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Minda Harts

How to Be an Equitable Manager, According to a Workplace & Equity Expert

Author, professor, and equity expert Minda Harts shares concrete steps to create an equitable and psychologically safe environment for all employees.

By Minda Harts

One definition of courage is the ability to do something that frightens one. And if we are going to make the workplace more equitable, then it will take each colleague, manager, and leader leaning into their courage when it comes to disrupting the status quo. We cannot make the workplace better if we are not willing to be honest, transparent, and dedicated to creating a more inclusive workplace.

When I wrote my first book, The Memo, I interviewed over 100 women of color. Over 70% of them stated that they felt like their managers were not invested in their success. In’s The State of Black Women in Corporate America report, there are some inexcusable and downright offensive statistics when it comes to the advancement of Black women in the workplace. For example, in the 2020 report, Black women held only 1.6% of vice president roles and 1.4% of executive suite positions.To give you just a little more context, more than 590 companies employing over 22 million people, along with a quarter of a million individual employees, participated in the Women in the Workplace study on which the report was based. So these stats are not isolated situations; they are common issues taking place across many companies.

Minda Harts’ new book, Right Within. Plus, check out her in-depth interview on BookClub.

The report shows that Black women receive less support and advocacy from their managers compared to the white women who were surveyed. These stats lead me to believe that not enough managers are creating an equal playing field. Unfortunately, when a woman of color doesn’t have a manager who is supporting and advocating for her, the manager is denying the employee the opportunity to perform at her highest level and showcase her best work. Without manager support, women of color often aren’t thought of for stretch assignments, and so are denied opportunities for growth. Managers could do more to advocate for employees of color by noticing if they are being socially isolated and working to help them navigate office politics.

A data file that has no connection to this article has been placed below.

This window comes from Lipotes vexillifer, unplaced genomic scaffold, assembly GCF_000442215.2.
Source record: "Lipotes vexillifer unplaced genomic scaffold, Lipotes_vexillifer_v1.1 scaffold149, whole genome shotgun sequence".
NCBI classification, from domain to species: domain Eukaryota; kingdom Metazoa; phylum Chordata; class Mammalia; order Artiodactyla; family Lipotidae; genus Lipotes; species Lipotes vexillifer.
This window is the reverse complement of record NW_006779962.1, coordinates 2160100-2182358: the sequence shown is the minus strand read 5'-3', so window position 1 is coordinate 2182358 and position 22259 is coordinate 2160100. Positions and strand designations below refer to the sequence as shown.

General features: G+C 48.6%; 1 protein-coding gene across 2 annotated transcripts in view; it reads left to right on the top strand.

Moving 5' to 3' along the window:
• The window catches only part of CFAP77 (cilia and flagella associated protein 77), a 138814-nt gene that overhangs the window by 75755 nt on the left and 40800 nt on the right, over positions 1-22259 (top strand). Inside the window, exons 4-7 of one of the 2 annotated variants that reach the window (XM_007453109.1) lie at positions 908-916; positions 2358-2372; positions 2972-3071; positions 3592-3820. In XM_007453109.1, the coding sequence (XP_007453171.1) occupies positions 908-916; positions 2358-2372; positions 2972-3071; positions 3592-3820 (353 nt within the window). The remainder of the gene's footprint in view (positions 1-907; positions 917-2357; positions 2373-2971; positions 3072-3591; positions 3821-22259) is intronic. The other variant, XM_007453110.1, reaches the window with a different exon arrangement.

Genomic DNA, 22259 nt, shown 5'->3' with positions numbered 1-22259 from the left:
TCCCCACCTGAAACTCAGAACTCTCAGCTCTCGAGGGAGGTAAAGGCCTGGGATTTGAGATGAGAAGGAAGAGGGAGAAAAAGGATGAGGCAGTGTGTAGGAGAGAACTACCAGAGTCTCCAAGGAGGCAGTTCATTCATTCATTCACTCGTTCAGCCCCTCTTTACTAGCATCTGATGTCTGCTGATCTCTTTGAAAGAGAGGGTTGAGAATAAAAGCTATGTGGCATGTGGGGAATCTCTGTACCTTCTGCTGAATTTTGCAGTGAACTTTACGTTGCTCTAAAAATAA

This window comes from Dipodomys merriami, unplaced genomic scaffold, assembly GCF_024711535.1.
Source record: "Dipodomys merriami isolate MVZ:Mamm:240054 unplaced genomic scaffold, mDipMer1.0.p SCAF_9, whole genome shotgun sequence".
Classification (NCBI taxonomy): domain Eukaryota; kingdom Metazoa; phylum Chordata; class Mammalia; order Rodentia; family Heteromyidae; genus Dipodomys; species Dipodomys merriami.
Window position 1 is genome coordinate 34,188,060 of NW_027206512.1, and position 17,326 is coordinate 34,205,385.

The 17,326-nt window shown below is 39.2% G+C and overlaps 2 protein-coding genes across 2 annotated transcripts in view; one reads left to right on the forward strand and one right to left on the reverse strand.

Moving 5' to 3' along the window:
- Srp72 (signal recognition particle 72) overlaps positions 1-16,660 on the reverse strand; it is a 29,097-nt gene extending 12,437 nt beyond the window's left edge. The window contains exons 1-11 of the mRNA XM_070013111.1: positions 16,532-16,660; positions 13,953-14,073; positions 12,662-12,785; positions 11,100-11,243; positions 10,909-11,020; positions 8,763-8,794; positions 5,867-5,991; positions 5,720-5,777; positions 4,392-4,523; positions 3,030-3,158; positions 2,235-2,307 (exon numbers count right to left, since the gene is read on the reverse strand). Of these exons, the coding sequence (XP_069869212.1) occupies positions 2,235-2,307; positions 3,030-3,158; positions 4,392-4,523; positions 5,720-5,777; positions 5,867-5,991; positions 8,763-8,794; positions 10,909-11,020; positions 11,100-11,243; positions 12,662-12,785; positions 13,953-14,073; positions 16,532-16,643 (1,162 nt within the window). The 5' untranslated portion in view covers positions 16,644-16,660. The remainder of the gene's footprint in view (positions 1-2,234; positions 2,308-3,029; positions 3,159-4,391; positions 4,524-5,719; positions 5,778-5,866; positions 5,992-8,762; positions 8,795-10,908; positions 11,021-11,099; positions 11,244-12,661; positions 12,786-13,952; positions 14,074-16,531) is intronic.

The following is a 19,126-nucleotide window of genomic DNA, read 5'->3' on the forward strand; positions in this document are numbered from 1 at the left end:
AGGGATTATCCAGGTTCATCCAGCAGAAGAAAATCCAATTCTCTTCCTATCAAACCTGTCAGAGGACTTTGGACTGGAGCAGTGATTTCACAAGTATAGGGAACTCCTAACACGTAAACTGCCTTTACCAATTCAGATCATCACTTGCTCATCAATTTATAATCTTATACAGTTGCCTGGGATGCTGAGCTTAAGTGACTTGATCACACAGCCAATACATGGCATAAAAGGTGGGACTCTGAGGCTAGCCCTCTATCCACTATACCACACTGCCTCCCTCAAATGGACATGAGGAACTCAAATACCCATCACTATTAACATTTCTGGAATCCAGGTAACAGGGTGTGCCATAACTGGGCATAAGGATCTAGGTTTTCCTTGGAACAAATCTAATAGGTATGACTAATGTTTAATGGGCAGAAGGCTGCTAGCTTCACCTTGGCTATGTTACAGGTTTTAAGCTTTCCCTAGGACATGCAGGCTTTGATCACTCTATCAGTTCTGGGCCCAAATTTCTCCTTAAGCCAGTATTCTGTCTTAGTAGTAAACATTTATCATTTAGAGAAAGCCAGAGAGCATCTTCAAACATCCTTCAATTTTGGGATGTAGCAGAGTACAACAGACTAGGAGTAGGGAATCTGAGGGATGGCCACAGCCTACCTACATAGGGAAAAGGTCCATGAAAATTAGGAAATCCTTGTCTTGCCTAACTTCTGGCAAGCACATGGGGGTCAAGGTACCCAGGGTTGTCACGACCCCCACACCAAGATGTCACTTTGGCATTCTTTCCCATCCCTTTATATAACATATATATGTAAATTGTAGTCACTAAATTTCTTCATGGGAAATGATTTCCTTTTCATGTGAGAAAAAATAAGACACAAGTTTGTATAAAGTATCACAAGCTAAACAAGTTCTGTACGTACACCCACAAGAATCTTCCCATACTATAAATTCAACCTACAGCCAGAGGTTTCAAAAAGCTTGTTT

What could “better” look like if managers were fully invested in everyone on their teams? Below, I’ll outline some of the tactics that help create more equitable, psychologically safe environments for all employees.

Be a Champion

Because women of color cannot promote themselves, they need a success partner and champion as they continue to climb the ladder. When I was in corporate America, I had a couple of white men who used their privilege to help me advance in my career. Being a success partner to a woman of color on your team or in your department will require you to build a relationship with her. As a manager, you sit in a unique position: You have the ability to grow, enhance, or stunt a person’s career. You hold a level of influence within your company or organization, so you have the ability to be a partner on the road to success for a woman of color in the workplace.

Be the Action Verb